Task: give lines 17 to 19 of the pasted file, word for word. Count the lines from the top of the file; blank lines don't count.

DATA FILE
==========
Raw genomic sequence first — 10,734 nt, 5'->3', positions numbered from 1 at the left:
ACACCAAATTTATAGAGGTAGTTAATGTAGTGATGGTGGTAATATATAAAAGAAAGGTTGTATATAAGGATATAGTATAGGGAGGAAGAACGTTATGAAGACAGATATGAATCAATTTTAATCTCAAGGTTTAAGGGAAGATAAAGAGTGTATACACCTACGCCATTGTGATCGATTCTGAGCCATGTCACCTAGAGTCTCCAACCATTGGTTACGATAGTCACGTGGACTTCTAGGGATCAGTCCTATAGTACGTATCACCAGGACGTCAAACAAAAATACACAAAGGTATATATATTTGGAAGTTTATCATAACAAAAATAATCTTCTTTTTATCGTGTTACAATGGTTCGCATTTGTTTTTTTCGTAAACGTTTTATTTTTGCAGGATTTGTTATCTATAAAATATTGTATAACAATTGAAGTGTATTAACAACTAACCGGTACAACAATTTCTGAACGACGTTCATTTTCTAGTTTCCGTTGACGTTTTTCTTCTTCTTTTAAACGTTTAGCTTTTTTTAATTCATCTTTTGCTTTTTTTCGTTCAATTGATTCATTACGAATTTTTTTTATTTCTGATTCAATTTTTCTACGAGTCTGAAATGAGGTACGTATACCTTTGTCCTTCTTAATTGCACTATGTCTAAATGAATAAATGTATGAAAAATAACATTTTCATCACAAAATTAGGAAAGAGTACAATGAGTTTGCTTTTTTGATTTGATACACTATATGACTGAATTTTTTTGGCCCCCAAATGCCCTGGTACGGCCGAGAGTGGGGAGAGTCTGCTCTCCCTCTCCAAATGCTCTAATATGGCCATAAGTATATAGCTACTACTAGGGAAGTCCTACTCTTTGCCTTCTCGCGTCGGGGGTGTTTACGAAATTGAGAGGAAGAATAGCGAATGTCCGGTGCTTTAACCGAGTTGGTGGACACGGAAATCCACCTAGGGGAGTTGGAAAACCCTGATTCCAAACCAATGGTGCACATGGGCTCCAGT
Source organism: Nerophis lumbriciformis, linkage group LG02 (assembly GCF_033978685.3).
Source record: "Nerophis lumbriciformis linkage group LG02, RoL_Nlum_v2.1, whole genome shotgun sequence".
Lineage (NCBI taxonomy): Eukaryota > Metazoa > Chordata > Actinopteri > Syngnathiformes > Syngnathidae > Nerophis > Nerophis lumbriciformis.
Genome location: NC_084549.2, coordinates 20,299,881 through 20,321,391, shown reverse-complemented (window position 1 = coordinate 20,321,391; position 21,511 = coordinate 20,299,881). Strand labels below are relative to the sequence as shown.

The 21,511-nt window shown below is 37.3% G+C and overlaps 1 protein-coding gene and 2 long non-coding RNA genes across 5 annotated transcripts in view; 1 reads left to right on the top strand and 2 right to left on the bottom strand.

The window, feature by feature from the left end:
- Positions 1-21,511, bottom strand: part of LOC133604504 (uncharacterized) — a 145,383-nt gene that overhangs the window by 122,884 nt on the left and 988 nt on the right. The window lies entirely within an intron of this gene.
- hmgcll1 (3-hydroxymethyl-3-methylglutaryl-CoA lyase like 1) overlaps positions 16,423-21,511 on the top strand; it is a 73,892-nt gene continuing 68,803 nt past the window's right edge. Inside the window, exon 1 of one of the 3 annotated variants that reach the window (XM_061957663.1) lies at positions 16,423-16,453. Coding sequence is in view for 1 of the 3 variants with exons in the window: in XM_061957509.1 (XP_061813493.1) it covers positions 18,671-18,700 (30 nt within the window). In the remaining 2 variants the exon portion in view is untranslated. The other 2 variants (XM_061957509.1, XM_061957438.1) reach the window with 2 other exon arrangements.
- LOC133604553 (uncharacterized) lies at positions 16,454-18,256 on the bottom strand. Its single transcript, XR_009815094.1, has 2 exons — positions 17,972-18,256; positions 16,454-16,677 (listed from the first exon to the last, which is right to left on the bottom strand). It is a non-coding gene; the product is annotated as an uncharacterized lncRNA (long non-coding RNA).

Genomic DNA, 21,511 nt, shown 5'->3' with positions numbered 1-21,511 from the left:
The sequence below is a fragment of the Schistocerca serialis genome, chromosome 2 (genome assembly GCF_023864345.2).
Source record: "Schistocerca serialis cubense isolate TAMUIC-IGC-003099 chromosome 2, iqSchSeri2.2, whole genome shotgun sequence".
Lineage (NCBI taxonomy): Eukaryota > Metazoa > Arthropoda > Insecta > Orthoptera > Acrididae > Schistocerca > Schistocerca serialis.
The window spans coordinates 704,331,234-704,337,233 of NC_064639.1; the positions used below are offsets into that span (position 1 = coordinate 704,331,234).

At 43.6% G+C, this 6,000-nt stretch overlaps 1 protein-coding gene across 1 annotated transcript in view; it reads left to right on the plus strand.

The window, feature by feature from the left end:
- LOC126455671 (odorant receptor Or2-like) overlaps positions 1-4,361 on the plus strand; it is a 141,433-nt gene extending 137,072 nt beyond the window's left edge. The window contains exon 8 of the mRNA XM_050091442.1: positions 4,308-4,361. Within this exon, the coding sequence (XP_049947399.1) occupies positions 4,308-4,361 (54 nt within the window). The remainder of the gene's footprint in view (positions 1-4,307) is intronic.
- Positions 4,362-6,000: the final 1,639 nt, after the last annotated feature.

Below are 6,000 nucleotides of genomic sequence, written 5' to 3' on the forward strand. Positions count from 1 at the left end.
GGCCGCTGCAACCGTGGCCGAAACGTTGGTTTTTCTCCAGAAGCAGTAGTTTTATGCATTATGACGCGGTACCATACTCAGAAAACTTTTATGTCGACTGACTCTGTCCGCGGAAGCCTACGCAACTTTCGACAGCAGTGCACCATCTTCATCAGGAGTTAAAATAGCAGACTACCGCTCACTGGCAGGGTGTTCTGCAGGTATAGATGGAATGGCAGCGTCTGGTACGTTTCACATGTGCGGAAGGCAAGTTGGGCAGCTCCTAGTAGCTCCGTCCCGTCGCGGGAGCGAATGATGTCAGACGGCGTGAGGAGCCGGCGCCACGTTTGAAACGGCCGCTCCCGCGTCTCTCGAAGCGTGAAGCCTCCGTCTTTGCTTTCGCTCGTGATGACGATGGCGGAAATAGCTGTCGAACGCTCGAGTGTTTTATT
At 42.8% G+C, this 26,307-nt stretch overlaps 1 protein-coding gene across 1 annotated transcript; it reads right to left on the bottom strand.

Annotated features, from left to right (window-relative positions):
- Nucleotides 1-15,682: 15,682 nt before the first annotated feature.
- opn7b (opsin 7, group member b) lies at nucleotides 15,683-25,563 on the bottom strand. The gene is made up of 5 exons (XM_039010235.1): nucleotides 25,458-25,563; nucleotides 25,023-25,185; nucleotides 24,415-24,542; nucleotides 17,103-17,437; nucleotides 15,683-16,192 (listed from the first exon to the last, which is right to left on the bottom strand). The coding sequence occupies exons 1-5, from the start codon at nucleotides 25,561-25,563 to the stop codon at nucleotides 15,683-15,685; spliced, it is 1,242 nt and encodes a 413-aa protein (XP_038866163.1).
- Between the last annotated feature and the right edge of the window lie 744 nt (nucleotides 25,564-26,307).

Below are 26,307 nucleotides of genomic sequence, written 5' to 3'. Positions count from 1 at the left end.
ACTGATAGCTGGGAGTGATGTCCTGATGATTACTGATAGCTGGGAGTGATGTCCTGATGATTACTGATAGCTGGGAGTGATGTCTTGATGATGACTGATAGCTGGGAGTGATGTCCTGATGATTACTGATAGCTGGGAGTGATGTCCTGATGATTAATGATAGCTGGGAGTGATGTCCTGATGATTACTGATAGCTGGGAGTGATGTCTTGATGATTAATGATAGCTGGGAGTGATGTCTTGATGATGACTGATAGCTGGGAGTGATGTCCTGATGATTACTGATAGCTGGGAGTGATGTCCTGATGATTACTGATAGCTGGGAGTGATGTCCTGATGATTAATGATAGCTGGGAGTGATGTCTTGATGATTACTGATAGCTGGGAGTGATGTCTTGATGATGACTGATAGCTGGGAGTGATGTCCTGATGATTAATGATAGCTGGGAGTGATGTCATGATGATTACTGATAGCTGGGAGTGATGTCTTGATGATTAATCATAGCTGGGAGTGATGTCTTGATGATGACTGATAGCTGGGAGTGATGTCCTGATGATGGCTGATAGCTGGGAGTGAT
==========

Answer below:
At 43.6% G+C, this 6,000-nt stretch overlaps 1 protein-coding gene across 1 annotated transcript in view; it reads left to right on the plus strand.

The window, feature by feature from the left end:
- LOC126455671 (odorant receptor Or2-like) overlaps positions 1-4,361 on the plus strand; it is a 141,433-nt gene extending 137,072 nt beyond the window's left edge. The window contains exon 8 of the mRNA XM_050091442.1: positions 4,308-4,361. Within this exon, the coding sequence (XP_049947399.1) occupies positions 4,308-4,361 (54 nt within the window). The remainder of the gene's footprint in view (positions 1-4,307) is intronic.